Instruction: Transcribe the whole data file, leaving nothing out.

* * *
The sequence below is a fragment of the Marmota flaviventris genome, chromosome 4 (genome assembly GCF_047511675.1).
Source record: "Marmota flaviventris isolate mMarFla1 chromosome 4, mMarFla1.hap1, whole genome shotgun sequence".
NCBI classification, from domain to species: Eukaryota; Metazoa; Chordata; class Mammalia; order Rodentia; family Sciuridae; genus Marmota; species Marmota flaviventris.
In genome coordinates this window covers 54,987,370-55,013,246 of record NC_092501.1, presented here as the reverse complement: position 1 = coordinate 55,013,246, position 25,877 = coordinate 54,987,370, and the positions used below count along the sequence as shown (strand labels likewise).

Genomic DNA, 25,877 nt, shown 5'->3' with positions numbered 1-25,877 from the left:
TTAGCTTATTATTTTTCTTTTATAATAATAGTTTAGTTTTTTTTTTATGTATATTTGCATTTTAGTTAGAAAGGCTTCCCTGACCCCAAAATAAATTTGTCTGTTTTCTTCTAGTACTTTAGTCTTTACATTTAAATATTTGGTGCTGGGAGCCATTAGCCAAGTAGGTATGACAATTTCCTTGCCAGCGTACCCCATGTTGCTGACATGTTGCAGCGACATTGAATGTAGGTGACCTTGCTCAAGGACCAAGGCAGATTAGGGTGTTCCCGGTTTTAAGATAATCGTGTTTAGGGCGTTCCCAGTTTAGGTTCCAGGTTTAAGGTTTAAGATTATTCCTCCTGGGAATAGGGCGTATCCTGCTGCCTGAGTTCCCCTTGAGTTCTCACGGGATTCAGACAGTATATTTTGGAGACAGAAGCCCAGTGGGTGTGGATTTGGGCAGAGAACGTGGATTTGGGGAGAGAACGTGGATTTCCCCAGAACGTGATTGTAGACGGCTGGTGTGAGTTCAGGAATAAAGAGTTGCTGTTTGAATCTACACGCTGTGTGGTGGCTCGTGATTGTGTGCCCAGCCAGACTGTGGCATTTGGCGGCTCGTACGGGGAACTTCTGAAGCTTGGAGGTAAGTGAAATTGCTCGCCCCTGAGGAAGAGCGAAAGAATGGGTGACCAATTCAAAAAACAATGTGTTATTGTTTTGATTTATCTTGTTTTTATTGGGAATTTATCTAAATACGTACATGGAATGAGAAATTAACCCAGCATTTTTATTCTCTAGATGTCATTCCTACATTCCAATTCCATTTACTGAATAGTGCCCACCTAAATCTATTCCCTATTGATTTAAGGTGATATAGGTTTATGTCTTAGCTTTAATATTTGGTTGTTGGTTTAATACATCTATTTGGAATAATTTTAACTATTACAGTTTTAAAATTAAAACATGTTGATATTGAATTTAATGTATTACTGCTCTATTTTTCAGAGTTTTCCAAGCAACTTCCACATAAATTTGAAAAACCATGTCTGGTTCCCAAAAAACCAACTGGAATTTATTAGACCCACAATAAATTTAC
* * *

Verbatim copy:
The sequence below is a fragment of the Marmota flaviventris genome, chromosome 4 (genome assembly GCF_047511675.1).
Source record: "Marmota flaviventris isolate mMarFla1 chromosome 4, mMarFla1.hap1, whole genome shotgun sequence".
NCBI classification, from domain to species: Eukaryota; Metazoa; Chordata; class Mammalia; order Rodentia; family Sciuridae; genus Marmota; species Marmota flaviventris.
In genome coordinates this window covers 54,987,370-55,013,246 of record NC_092501.1, presented here as the reverse complement: position 1 = coordinate 55,013,246, position 25,877 = coordinate 54,987,370, and the positions used below count along the sequence as shown (strand labels likewise).

Genomic DNA, 25,877 nt, shown 5'->3' with positions numbered 1-25,877 from the left:
TTAGCTTATTATTTTTCTTTTATAATAATAGTTTAGTTTTTTTTTTATGTATATTTGCATTTTAGTTAGAAAGGCTTCCCTGACCCCAAAATAAATTTGTCTGTTTTCTTCTAGTACTTTAGTCTTTACATTTAAATATTTGGTGCTGGGAGCCATTAGCCAAGTAGGTATGACAATTTCCTTGCCAGCGTACCCCATGTTGCTGACATGTTGCAGCGACATTGAATGTAGGTGACCTTGCTCAAGGACCAAGGCAGATTAGGGTGTTCCCGGTTTTAAGATAATCGTGTTTAGGGCGTTCCCAGTTTAGGTTCCAGGTTTAAGGTTTAAGATTATTCCTCCTGGGAATAGGGCGTATCCTGCTGCCTGAGTTCCCCTTGAGTTCTCACGGGATTCAGACAGTATATTTTGGAGACAGAAGCCCAGTGGGTGTGGATTTGGGCAGAGAACGTGGATTTGGGGAGAGAACGTGGATTTCCCCAGAACGTGATTGTAGACGGCTGGTGTGAGTTCAGGAATAAAGAGTTGCTGTTTGAATCTACACGCTGTGTGGTGGCTCGTGATTGTGTGCCCAGCCAGACTGTGGCATTTGGCGGCTCGTACGGGGAACTTCTGAAGCTTGGAGGTAAGTGAAATTGCTCGCCCCTGAGGAAGAGCGAAAGAATGGGTGACCAATTCAAAAAACAATGTGTTATTGTTTTGATTTATCTTGTTTTTATTGGGAATTTATCTAAATACGTACATGGAATGAGAAATTAACCCAGCATTTTTATTCTCTAGATGTCATTCCTACATTCCAATTCCATTTACTGAATAGTGCCCACCTAAATCTATTCCCTATTGATTTAAGGTGATATAGGTTTATGTCTTAGCTTTAATATTTGGTTGTTGGTTTAATACATCTATTTGGAATAATTTTAACTATTACAGTTTTAAAATTAAAACATGTTGATATTGAATTTAATGTATTACTGCTCTATTTTTCAGAGTTTTCCAAGCAACTTCCACATAAATTTGAAAAACCATGTCTGGTTCCCAAAAAACCAACTGGAATTTATTAGACCCACAATAAATTTAC